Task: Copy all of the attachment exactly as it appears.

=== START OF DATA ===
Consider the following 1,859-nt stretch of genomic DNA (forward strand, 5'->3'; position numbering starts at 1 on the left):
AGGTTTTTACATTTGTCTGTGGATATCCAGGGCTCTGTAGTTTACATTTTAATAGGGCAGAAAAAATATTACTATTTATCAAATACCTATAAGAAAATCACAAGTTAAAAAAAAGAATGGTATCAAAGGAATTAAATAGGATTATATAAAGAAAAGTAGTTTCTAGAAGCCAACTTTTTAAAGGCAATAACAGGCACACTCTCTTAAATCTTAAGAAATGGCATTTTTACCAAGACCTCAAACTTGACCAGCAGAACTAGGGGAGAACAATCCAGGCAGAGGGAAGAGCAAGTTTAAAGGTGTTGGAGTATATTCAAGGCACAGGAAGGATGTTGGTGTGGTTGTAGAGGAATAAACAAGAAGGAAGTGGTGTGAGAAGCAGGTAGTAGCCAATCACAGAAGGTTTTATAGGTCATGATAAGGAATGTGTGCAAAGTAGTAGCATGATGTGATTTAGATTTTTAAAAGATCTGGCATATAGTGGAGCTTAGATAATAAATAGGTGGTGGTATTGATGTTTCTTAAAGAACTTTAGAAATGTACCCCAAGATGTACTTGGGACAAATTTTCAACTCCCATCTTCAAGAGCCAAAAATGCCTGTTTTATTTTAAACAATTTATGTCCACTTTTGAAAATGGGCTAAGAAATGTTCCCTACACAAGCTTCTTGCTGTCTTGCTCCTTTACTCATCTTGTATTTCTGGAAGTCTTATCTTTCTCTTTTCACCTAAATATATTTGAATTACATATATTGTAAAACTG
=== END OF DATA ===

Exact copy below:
Consider the following 1,859-nt stretch of genomic DNA (forward strand, 5'->3'; position numbering starts at 1 on the left):
AGGTTTTTACATTTGTCTGTGGATATCCAGGGCTCTGTAGTTTACATTTTAATAGGGCAGAAAAAATATTACTATTTATCAAATACCTATAAGAAAATCACAAGTTAAAAAAAAGAATGGTATCAAAGGAATTAAATAGGATTATATAAAGAAAAGTAGTTTCTAGAAGCCAACTTTTTAAAGGCAATAACAGGCACACTCTCTTAAATCTTAAGAAATGGCATTTTTACCAAGACCTCAAACTTGACCAGCAGAACTAGGGGAGAACAATCCAGGCAGAGGGAAGAGCAAGTTTAAAGGTGTTGGAGTATATTCAAGGCACAGGAAGGATGTTGGTGTGGTTGTAGAGGAATAAACAAGAAGGAAGTGGTGTGAGAAGCAGGTAGTAGCCAATCACAGAAGGTTTTATAGGTCATGATAAGGAATGTGTGCAAAGTAGTAGCATGATGTGATTTAGATTTTTAAAAGATCTGGCATATAGTGGAGCTTAGATAATAAATAGGTGGTGGTATTGATGTTTCTTAAAGAACTTTAGAAATGTACCCCAAGATGTACTTGGGACAAATTTTCAACTCCCATCTTCAAGAGCCAAAAATGCCTGTTTTATTTTAAACAATTTATGTCCACTTTTGAAAATGGGCTAAGAAATGTTCCCTACACAAGCTTCTTGCTGTCTTGCTCCTTTACTCATCTTGTATTTCTGGAAGTCTTATCTTTCTCTTTTCACCTAAATATATTTGAATTACATATATTGTAAAACTG